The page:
Colorectal Cancer: A Disease with a Promising Future

The accredited CME learning activity based on this article is offered under the auspices of the CE department of the University of Toronto. Participating physicians are entitled to one (1) MAINPRO-M1 credit by completing this program, found online at

J. A. Maroun, MD, Medical Oncologist, Integrated Cancer Program, The Ottawa Hospital; Professor of Medicine, University of Ottawa, Ottawa, ON.

Colorectal cancer is one of the most common cancers in Canada. In the last decade, there has been significant progress in the management of this disease. Improved understanding of the pathophysiology of colorectal cancer has resulted in the development of more prevention and screening strategies. Adjuvant therapy in high-risk patients has led to an increase in cure rates. For years, 5-fluorouracil was the only drug available for metastatic disease; now, new and effective drugs have been developed, with opportunities for effective second- and third-line therapies as well as new combinations. This has led to an increase in the median survival of patients from six months to over 20 months. Ongoing research with new agents—in particular, biologically targeted drugs—will undoubtedly lead to further improvement in the outcome of this disease.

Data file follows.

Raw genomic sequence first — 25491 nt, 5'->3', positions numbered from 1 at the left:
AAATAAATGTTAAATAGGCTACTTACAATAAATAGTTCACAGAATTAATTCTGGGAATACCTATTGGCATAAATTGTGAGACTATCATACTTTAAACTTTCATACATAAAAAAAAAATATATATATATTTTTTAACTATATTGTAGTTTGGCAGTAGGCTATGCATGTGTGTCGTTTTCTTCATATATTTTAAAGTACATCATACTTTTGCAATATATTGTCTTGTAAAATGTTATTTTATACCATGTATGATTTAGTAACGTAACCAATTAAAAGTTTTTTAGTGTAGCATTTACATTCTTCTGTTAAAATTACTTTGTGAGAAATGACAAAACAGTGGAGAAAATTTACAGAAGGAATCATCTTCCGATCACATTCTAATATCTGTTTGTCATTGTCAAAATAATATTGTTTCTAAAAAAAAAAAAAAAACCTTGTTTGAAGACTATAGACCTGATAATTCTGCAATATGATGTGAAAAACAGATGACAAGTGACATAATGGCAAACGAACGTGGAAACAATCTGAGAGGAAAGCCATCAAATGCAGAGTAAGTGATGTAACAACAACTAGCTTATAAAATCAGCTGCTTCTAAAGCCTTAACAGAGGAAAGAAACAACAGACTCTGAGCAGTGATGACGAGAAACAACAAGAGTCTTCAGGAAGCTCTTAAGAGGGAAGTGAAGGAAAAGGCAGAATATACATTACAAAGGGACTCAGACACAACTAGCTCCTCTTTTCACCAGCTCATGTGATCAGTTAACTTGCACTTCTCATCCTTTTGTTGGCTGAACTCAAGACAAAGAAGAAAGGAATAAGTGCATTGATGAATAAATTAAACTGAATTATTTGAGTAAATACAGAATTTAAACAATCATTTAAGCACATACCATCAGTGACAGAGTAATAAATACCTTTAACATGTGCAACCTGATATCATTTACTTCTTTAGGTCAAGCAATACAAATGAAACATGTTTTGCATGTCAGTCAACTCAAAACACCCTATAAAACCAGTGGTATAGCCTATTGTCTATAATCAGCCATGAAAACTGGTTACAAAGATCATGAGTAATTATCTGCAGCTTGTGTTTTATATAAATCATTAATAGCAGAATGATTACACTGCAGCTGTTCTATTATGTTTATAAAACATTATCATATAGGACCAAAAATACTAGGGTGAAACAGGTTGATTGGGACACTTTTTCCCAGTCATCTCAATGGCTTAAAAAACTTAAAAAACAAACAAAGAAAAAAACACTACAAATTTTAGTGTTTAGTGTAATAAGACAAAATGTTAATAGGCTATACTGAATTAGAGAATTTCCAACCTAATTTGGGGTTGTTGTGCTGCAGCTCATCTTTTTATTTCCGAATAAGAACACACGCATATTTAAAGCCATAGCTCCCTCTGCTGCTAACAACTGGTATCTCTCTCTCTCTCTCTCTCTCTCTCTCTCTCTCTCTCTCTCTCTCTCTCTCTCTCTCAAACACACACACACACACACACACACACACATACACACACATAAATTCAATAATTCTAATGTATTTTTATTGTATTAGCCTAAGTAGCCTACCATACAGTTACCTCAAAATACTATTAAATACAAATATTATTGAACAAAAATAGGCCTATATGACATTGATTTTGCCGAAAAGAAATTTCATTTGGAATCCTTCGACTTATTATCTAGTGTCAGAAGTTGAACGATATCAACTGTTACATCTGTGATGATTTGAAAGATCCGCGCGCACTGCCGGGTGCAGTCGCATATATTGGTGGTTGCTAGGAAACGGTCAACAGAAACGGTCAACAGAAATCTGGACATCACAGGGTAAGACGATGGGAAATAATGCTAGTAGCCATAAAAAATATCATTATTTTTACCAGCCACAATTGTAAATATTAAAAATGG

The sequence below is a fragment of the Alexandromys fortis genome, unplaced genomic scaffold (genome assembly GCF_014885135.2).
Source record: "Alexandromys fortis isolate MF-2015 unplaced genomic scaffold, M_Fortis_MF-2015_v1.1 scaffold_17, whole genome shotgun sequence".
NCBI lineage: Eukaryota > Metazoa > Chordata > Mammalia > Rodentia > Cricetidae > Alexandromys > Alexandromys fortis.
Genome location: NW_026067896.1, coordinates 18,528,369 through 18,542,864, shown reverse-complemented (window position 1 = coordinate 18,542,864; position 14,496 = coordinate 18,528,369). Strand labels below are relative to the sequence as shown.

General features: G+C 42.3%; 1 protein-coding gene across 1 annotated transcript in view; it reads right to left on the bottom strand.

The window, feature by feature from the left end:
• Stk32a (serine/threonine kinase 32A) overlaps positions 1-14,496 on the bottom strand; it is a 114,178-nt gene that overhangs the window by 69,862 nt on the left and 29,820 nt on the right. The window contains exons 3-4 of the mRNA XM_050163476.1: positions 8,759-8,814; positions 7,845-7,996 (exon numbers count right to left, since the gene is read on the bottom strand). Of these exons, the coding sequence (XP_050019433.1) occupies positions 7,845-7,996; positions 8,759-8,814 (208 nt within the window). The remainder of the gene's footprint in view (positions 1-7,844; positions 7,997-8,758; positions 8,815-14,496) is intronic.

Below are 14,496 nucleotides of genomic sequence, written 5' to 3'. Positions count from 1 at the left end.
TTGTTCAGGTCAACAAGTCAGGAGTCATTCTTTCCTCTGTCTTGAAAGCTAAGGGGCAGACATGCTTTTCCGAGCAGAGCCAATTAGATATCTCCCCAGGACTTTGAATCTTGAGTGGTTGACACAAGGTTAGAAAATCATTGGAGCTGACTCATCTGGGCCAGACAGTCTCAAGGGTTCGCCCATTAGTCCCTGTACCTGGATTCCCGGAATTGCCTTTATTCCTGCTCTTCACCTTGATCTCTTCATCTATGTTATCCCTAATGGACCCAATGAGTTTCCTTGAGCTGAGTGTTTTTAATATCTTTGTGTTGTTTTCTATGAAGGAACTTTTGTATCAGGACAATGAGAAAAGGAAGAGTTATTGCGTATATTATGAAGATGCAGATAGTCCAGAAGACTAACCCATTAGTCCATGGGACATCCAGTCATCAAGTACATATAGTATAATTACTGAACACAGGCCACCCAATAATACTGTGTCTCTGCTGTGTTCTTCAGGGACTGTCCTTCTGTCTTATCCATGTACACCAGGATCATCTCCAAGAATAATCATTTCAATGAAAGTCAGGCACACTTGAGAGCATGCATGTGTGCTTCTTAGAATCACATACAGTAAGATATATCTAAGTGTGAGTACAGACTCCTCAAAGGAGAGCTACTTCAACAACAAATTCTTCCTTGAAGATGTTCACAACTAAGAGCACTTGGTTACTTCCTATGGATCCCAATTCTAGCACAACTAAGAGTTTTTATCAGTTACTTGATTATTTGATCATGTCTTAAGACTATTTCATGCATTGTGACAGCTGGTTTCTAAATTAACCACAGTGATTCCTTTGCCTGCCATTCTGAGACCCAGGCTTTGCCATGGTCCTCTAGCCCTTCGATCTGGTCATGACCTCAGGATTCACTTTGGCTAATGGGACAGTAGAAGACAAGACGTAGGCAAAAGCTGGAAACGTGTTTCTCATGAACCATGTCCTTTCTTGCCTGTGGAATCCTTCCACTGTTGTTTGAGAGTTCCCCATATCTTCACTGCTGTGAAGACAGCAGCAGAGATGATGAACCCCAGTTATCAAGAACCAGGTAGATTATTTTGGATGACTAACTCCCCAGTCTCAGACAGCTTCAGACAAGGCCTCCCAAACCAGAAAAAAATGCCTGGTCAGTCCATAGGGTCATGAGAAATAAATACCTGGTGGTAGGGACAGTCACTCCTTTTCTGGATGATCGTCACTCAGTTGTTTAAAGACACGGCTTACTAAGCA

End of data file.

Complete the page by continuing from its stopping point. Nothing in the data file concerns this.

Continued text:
Key words: colorectal cancer, 5-fluorouracil, colonoscopy, chemotherapy, radiation.